The bank’s response was, “There’s nothing wrong with our Customer Experiences. Actually, six months ago we won an important award stating that we are among the top customer satisfaction ratings in the market…” So, why was this happening?
Our answer to the bank was, “Customer experience is much more than customer satisfaction. You might have an amazing customer satisfaction rate and still be losing customers. We won’t investigate your customer satisfaction, we want to understand why your credit card is no longer the most worth it option in your customers’ wallets.”
In less than a week, the Worthix survey was able to identify that “Credit Limit Adequacy” was the main issue behind the mortality rate of their credit card. The credit card company had not approved limits suitable to the lifestyle of many of its customers or communicated any of the recent changes to their clients' credit limits. Initially the bank couldn't correlate the credit limit adequacy to the mortality rate.
How did they miss this? The answer is simple: SILOS!
The lack of a customer centric culture breeds poor communication and prompts a domino effect. The Risk Management department, responsible for managing the credit limit, was strictly focused on reducing the bank’s capital risk, not the direct and indirect impact the credit limit adequacy decision would have on the customer's experience.
They also failed to notify other departments throughout the customer's journey, such as the Communication Department, who, in turn, didn't alert their clients via email or through the bank's app. Then when clients complained about the low credit limit, Customer Service recited scripts passed down by their managers, assuming that Risk Management and the Communication Department have done their parts effectively. The worse part is no one noticed the disconnect until a lot of money was lost!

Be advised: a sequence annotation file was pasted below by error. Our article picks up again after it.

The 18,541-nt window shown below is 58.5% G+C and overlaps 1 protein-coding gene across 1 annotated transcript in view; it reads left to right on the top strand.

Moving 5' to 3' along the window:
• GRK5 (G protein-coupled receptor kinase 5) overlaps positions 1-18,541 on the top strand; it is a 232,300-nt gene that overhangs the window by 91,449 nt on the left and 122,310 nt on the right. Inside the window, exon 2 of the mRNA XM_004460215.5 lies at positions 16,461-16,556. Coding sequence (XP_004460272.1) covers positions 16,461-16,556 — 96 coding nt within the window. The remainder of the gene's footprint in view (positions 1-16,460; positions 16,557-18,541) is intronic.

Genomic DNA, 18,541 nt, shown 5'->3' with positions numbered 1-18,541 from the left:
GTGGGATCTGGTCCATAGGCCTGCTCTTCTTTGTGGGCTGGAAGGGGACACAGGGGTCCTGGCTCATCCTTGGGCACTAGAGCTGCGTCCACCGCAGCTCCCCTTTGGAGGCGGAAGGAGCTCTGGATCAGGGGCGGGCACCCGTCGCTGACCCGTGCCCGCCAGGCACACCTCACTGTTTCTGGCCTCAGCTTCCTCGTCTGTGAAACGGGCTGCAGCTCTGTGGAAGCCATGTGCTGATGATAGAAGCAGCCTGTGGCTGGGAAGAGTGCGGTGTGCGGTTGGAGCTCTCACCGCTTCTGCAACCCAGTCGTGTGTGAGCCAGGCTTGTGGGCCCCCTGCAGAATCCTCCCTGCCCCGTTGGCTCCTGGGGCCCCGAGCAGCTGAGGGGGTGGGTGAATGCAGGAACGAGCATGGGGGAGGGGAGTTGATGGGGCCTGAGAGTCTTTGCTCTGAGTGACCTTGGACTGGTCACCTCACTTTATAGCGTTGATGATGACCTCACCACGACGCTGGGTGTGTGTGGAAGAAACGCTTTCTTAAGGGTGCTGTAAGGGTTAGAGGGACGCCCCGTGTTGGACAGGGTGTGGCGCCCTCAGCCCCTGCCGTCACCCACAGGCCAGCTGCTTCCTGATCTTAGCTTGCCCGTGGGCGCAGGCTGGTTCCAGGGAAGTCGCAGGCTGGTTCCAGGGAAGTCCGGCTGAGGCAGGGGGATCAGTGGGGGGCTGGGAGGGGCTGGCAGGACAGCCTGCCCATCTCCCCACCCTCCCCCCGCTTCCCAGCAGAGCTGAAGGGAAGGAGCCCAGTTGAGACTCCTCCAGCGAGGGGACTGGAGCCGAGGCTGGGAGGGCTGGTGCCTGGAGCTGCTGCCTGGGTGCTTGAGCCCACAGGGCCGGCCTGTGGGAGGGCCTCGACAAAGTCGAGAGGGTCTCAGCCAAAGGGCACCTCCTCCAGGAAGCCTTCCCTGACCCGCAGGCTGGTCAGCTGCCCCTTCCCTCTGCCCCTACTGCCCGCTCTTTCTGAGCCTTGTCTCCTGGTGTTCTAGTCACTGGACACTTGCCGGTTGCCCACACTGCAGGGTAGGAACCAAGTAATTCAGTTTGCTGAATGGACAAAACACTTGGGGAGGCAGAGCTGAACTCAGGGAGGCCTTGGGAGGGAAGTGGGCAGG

Unfortunately, customers are the ones to suffer. Whenever a credit card company makes a limit adjustment in customers’ credit limit, it takes weeks for the customer to perceive it. And it’s typically perceived when they are trying to make a purchase with the credit card in a supermarket with a packed shopping cart, at a restaurant on their first date, or with an important client, etc. It’s a social embarrassment and in the end, it affected the relationship with that credit card.
After the Worthix diagnosis, FICO was able to add our “hot data” (the “why” behind customer’s decision) to their cold data models and come up with the perfect credit limit for the affected bank clients' lifestyles. As a result, the bank was able to significantly decrease the mortality rate and registered an ROI of 206 times the investment they made to detect the issue. We not only led them to better financial results, but opened their eyes to see their non-customer centric culture needed a major transformation.
It’s important to understand once and for all that customer centricity is a cultural movement for the entire organization and not a departmental responsibility. Everything done in day-to-day operations affects customers’ decisions and as a result, the company’s revenue and existence.
The path to innovate and survive the violence of the customer experience economy starts with breaking down the barriers of a customer centric organization. I have put together 5 things you can begin with today to prevent any barriers in your organization.